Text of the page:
Core Beliefs of Second Temple Judaism: Sabbath

When it comes to distinctively Jewish practices, how much did the “average Jew” care about keeping these traditions?  The great majority of Jews, comments N. T. Wright, “cared sufficiently about their god, their scriptures, and their Jewish heritage to take a fair amount to trouble over the observance of at least biblical law” (Jesus and the Victory of God, 213-214). Thi would certainly be true for the practice of Sabbath in the Second Temple period.

Keeping the Sabbath was of critical importance to first century Jewish practice. The day is set aside for rest, those that willfully broke the Sabbath were to be stoned.  This day of rest was considered by non-Jews to be a most peculiar practice and a practice which could be exploited.  The Romans took advantage of the Jews’ refusal to shoot on the Sabbath to build earthworks near the walls (War 1.15-147).

Image result for shabbat shalom memeSabbath was not dour cessation from activity, on the contrary, most Jews tried to make it as festive a day as possible. Food was prepared ahead of time so that it was available for an evening meal after sundown when the Sabbath came in.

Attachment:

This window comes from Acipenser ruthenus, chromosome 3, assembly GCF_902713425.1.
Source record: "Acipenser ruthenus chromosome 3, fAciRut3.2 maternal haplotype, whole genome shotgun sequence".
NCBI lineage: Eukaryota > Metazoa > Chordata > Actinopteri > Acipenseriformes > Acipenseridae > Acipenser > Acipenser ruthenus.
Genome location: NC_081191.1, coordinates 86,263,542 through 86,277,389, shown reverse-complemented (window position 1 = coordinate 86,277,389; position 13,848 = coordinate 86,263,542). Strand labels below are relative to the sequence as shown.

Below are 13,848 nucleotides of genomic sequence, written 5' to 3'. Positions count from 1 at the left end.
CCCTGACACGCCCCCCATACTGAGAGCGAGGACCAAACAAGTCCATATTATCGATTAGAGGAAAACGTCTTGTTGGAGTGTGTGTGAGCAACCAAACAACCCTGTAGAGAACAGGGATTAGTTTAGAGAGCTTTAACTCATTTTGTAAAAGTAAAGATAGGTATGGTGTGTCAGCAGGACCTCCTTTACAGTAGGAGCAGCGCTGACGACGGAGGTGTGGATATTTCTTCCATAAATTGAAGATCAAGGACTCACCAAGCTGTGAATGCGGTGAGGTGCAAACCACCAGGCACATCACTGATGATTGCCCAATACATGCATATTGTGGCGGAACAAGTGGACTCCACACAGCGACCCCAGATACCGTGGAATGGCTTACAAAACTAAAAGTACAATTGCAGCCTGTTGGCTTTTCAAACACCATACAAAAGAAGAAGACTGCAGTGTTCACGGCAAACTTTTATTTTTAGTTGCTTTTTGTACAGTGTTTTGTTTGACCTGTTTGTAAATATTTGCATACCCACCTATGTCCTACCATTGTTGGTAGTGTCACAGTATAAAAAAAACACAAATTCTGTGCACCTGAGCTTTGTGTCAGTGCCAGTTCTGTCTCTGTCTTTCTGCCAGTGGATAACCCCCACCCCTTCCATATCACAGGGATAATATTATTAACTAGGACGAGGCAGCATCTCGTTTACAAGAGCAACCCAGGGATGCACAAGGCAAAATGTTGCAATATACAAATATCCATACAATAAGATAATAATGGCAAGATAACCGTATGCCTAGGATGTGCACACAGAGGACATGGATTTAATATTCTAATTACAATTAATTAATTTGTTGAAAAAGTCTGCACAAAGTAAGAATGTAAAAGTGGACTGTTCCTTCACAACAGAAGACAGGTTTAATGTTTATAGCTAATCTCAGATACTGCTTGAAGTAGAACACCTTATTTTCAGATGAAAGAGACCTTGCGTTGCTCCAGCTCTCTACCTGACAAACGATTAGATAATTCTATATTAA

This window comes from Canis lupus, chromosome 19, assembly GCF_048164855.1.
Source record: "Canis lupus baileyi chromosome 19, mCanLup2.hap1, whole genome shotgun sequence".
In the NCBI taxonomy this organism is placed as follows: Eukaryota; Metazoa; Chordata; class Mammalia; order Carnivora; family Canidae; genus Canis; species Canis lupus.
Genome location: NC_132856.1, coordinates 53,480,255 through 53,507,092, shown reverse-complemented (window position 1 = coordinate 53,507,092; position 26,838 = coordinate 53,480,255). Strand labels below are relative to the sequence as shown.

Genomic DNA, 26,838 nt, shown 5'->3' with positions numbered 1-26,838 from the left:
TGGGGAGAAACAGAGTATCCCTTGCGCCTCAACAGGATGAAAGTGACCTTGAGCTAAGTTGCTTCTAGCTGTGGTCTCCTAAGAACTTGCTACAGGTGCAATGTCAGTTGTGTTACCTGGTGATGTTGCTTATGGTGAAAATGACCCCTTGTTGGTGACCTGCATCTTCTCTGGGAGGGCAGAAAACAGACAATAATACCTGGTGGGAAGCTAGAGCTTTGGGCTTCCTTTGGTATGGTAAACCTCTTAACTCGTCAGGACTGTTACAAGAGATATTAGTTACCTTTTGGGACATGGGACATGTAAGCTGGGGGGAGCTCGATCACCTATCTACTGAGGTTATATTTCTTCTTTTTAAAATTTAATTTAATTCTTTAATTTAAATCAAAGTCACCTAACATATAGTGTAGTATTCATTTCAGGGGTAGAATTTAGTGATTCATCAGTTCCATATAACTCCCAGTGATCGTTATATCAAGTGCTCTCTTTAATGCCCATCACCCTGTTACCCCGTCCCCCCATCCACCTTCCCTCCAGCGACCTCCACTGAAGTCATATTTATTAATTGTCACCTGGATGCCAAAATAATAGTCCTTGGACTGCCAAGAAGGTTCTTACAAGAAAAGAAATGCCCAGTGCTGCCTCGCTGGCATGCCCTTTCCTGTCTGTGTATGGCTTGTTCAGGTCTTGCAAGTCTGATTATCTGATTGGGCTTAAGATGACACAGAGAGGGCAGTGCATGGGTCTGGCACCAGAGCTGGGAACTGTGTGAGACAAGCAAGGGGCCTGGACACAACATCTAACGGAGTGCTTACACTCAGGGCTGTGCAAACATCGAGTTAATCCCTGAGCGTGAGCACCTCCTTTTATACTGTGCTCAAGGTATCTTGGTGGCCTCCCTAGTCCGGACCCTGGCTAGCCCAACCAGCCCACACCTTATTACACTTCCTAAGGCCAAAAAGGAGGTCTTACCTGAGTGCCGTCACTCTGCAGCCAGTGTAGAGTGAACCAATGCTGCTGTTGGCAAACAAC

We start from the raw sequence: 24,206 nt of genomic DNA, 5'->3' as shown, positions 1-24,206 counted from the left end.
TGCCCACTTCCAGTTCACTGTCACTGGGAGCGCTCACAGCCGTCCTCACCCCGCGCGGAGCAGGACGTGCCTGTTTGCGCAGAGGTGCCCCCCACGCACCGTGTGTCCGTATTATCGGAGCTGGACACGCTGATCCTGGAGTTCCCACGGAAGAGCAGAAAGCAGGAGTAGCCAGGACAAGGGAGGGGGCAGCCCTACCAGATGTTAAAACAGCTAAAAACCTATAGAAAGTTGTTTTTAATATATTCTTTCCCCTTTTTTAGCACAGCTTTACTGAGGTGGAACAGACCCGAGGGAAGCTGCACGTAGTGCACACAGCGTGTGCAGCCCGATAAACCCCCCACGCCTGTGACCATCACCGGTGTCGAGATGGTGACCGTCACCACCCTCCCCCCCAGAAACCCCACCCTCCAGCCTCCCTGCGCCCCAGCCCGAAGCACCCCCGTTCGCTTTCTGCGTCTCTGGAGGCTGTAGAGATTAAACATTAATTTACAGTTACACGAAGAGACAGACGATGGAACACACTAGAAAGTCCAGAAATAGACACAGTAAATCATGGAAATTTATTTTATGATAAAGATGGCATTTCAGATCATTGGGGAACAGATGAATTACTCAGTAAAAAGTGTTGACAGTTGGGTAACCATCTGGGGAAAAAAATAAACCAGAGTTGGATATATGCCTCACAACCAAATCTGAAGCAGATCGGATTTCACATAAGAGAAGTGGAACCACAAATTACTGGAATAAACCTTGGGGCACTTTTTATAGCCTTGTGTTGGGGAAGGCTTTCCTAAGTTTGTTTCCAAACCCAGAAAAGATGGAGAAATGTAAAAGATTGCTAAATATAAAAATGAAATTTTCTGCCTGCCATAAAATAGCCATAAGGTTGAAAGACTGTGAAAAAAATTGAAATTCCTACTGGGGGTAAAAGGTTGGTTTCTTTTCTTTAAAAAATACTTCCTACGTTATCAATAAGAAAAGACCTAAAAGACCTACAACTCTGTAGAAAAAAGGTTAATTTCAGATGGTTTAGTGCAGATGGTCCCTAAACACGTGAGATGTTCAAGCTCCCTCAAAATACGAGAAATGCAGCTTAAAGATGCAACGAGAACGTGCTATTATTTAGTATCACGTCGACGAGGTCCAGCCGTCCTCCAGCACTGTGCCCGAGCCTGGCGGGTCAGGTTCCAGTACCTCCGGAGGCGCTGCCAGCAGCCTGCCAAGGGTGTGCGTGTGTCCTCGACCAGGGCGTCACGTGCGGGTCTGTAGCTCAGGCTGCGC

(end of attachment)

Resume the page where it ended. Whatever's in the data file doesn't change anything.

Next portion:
There were rules (often devised by the Pharisees) allowing people to carry food to a neighbor’s house, increasing the festive, community aspect of Sabbath (erub). Meals were likely fish or fowl, better than a regular mean but not the red meat of a feast day.  Many Jews gathered at a synagogue for prayer and scripture reading.

Practices like Sabbath worship caused problems for Diaspora Jews.  For a Palestinian Jew, it was likely more difficult to break Sabbath or to not eat kosher than to obey.  But in Gentile cites far from Jerusalem, Jews were a small minority with some “strange” traditions.  Why should the Jews not work once a week?  Why should the Jews receive other privileges other ethnic groups did not?  Rome consistently upheld the rights of the Jews to assemble and keep the Sabbath. These protections were remarkable since Julius Caesar dissolved all associations except those of very ancient practice.  Philo praised Augustus for allowing the Jews alone to assemble in synagogues.

In Matthew 23:1-4 Jesus refers to these additional clarifications of Sabbath and other laws. While Jesus never breaks the Sabbath, he seems to challenge more restrictive interpretations of the Law. In Matthew 12:8 Jesus declares himself to be the Lord of the Sabbath and proceeds to heal someone who is not critically ill on the Sabbath.